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Reducing Conflict in the Wildland-Urban Interface1

Martha C. Monroe 2

It is not easy to be in the middle of a conflict. Misunderstandings abound, feelings are hurt, and in some cases there might be no right answer to untangle the mess. Because conflicts seem to be part of every wildland-urban interface, it is important for extension agents and resource managers to consider skills for reducing or managing conflict. A variety of other EDIS documents provide background on the issues that may be at the heart of the conflict (e.g., forest management, prescribed fire, wildlife management, forest health, and growth management); this document provides suggestions for strategies to approach any conflict.

One solution to avoiding conflict is to build partnerships with the community, particularly with those who have different opinions. A National Forest supervisor in Alabama regularly meets with a community advisory council, which keeps open an avenue for residents to express concerns and get information (Figure 1). Recognizing the conflicts around identifying exotic plants as invasive, IFAS uses a coordinating council that represents a variety of perspectives to review documents and establish priorities. This type of networking and communication is even a good strategy after a conflict has occurred in order to help repair the damage and prevent future misunderstanding. The book Making Collaboration Work by Julia Wondolleck and Steve Yaffee is an excellent source of ideas and strategies from resource agencies across the United States.

Figure 1. Community workshops can enable residents to understand issues and participate in designing solutions.
Figure 1.  Community workshops can enable residents to understand issues and participate in designing solutions.
Credit: Larry Korhnak

If you find yourself in the midst of a conflict, however, here are some tips for working toward a resolution.

Work to understand the underlying causes of different opinions. People may react to a statement or plan for many reasons: they do not like the plan, they were not involved in creating the plan, or the proposal represents something they oppose. If they are powerless to change the real problem (e.g., unplanned development), residents may rally against one small outcome of the problem (e.g., logging this forest). If you can help identify the underlying issue or needs, you may be able to open up more alternatives for solutions. Do not be afraid to ask residents what they think; some resource professionals and extension agents have gone door-to-door to listen to community members.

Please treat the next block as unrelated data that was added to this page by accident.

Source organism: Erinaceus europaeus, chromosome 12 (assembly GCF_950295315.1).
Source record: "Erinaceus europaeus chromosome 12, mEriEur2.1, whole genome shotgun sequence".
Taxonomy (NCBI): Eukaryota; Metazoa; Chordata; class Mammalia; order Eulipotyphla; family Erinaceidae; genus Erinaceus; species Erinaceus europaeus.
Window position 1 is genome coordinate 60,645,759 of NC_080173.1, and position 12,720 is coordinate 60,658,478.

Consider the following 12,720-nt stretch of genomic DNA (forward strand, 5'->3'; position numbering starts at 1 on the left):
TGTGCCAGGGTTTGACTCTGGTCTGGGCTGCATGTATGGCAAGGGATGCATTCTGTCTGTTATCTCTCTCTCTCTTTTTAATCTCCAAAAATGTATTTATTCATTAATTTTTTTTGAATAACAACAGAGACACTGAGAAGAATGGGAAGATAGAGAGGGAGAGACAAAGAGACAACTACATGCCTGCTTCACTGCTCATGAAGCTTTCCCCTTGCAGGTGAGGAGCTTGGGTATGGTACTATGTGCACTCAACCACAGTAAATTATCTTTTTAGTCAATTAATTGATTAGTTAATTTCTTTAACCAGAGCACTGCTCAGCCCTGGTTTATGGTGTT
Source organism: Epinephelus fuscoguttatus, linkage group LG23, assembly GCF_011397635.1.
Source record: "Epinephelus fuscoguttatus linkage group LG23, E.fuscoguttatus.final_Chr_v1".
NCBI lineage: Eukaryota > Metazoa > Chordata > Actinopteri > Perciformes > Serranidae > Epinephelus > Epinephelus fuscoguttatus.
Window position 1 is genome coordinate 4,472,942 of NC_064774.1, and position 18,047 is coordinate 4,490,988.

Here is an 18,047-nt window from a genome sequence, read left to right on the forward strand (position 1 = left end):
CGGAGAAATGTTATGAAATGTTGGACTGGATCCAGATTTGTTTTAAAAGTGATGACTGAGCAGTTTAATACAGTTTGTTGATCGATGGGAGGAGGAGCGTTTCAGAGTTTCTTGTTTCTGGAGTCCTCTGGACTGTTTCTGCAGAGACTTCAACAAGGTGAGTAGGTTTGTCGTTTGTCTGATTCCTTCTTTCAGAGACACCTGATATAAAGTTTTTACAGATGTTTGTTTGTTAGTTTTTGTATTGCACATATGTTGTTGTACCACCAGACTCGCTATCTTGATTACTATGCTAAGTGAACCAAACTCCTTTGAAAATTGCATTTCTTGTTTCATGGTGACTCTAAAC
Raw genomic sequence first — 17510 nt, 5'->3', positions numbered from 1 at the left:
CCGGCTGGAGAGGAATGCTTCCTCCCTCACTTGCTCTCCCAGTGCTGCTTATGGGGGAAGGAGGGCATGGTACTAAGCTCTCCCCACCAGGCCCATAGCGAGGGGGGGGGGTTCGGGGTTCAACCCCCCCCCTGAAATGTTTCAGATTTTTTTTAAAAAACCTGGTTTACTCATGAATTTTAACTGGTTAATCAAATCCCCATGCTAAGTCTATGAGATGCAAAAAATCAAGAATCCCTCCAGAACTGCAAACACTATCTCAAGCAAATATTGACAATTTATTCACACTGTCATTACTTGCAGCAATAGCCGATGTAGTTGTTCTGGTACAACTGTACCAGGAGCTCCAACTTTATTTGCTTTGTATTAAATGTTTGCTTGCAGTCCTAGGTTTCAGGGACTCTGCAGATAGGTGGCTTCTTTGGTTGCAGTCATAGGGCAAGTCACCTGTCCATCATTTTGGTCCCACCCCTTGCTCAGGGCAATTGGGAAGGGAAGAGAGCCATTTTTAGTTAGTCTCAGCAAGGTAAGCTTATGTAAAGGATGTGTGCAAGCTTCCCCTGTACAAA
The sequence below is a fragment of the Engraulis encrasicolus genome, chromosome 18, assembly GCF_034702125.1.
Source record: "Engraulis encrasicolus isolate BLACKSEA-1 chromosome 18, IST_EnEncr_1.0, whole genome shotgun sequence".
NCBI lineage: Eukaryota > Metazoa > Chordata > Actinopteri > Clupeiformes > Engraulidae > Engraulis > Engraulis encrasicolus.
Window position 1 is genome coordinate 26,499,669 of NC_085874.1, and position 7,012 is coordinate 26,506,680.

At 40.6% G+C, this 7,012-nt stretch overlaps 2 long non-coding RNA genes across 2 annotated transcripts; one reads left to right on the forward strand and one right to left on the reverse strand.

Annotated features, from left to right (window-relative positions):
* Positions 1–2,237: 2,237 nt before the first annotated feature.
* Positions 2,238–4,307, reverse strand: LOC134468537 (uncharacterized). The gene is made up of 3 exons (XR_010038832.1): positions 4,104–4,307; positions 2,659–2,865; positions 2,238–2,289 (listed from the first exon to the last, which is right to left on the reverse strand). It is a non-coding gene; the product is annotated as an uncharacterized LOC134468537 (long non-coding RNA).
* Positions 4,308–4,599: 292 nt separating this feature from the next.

Identify the common ground. Many groups in conflict mention that they are interested in working on the problem because they recognize a common goal—to make their community a better place, to improve the quality of life, or to protect a valuable resource. Keep this common goal at the fore as people begin to organize to work on the challenge. It may help folks remember what is really important.

Recognizing that they all want the same thing may allow the opposing parties to get to know each other, to listen to each others' concerns, and to begin to trust each others' intentions. They may even come up with a solution to the problem. If they generate the solution, it will be easier for them to bring goodwill and enthusiasm to its implementation than if the solution is imposed.

Keep lines of communication open. Meet with the community leaders regularly, if possible. When speaking with them, remember to acknowledge the values most people care about and connect your goals to their needs. Develop a collaborative approach to understanding the problem and developing solutions. Consider educational activities for each group (such as teaching deer hunters to diffuse tension when approaching animal-rights protesters) or use education to engage the community, perhaps by enlisting the help of a high school debate team or current issues course.

Develop good listening skills. Communication is a two-way street. Listening and understanding concerns will help you alter your message to be more readily heard. Good communication engages the audience, and a good communicator knows how to read and listen to the audience. Watch for nonverbal cues like wandering eyes, shuffling feet, and folded arms, and listen carefully to questions to make sure the concerns are being addressed.

Watch the audience. When giving a presentation, it helps to know as soon as possible that you have lost someone. Watch people's faces for agreement or questioning. Without putting anyone on the spot, you might ask a few individuals if they have some experience with what you are suggesting. Watch the body language, too. Crossed arms could be a sign that this person is feeling defensive. If the individual you call upon offers a different opinion, use his or her points to see how many of the group have had a similar experience. Ask if anyone has a solution to this problem. Never discount a comment or tell someone he or she is wrong. You may say, "Oh, I have not heard that before."